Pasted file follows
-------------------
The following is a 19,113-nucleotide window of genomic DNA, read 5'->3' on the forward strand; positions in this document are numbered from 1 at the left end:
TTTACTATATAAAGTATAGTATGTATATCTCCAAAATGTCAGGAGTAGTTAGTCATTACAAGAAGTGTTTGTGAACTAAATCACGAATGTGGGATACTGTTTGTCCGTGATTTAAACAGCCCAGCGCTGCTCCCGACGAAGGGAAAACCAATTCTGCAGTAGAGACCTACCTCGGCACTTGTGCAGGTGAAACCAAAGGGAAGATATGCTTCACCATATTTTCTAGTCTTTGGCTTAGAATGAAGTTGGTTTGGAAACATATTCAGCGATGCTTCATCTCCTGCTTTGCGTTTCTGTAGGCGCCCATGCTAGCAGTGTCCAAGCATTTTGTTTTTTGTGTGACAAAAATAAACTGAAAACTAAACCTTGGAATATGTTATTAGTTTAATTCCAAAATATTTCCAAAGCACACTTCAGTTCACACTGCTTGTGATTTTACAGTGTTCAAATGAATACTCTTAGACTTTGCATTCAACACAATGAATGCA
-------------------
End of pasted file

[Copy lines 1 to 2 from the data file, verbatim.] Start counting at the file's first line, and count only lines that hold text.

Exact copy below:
The following is a 19,113-nucleotide window of genomic DNA, read 5'->3' on the forward strand; positions in this document are numbered from 1 at the left end:
TTTACTATATAAAGTATAGTATGTATATCTCCAAAATGTCAGGAGTAGTTAGTCATTACAAGAAGTGTTTGTGAACTAAATCACGAATGTGGGATACTGTTTGTCCGTGATTTAAACAGCCCAGCGCTGCTCCCGACGAAGGGAAAACCAATTCTGCAGTAGAGACCTACCTCGGCACTTGTGCAGGTGAAACCAAAGGGAAGATATGCTTCACCATATTTTCTAGTCTTTGGCTTAGAATGAAGTTGGTTTGGAAACATATTCAGCGATGCTTCATCTCCTGCTTTGCGTTTCTGTAGGCGCCCATGCTAGCAGTGTCCAAGCATTTTGTTTTTTGTGTGACAAAAATAAACTGAAAACTAAACCTTGGAATATGTTATTAGTTTAATTCCAAAATATTTCCAAAGCACACTTCAGTTCACACTGCTTGTGATTTTACAGTGTTCAAATGAATACTCTTAGACTTTGCATTCAACACAATGAATGCA